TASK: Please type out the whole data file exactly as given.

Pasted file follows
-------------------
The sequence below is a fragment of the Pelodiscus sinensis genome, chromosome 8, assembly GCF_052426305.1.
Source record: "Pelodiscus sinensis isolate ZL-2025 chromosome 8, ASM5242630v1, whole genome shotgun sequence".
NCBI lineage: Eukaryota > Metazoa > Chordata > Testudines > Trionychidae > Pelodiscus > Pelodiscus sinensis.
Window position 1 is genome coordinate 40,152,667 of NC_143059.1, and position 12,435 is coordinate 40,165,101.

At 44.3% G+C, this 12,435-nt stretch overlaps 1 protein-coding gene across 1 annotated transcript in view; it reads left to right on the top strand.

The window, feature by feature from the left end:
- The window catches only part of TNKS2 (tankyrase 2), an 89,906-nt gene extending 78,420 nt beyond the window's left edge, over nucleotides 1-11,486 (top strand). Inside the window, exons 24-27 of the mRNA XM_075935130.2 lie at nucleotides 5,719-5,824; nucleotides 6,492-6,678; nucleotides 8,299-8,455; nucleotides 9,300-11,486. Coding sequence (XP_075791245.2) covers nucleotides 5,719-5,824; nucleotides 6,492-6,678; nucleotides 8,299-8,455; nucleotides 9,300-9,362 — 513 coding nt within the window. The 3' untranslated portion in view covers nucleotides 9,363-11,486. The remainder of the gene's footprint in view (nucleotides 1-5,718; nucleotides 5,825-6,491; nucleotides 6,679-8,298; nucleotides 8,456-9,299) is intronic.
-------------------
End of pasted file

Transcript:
The sequence below is a fragment of the Pelodiscus sinensis genome, chromosome 8, assembly GCF_052426305.1.
Source record: "Pelodiscus sinensis isolate ZL-2025 chromosome 8, ASM5242630v1, whole genome shotgun sequence".
NCBI lineage: Eukaryota > Metazoa > Chordata > Testudines > Trionychidae > Pelodiscus > Pelodiscus sinensis.
Window position 1 is genome coordinate 40,152,667 of NC_143059.1, and position 12,435 is coordinate 40,165,101.

At 44.3% G+C, this 12,435-nt stretch overlaps 1 protein-coding gene across 1 annotated transcript in view; it reads left to right on the top strand.

The window, feature by feature from the left end:
- The window catches only part of TNKS2 (tankyrase 2), an 89,906-nt gene extending 78,420 nt beyond the window's left edge, over nucleotides 1-11,486 (top strand). Inside the window, exons 24-27 of the mRNA XM_075935130.2 lie at nucleotides 5,719-5,824; nucleotides 6,492-6,678; nucleotides 8,299-8,455; nucleotides 9,300-11,486. Coding sequence (XP_075791245.2) covers nucleotides 5,719-5,824; nucleotides 6,492-6,678; nucleotides 8,299-8,455; nucleotides 9,300-9,362 — 513 coding nt within the window. The 3' untranslated portion in view covers nucleotides 9,363-11,486. The remainder of the gene's footprint in view (nucleotides 1-5,718; nucleotides 5,825-6,491; nucleotides 6,679-8,298; nucleotides 8,456-9,299) is intronic.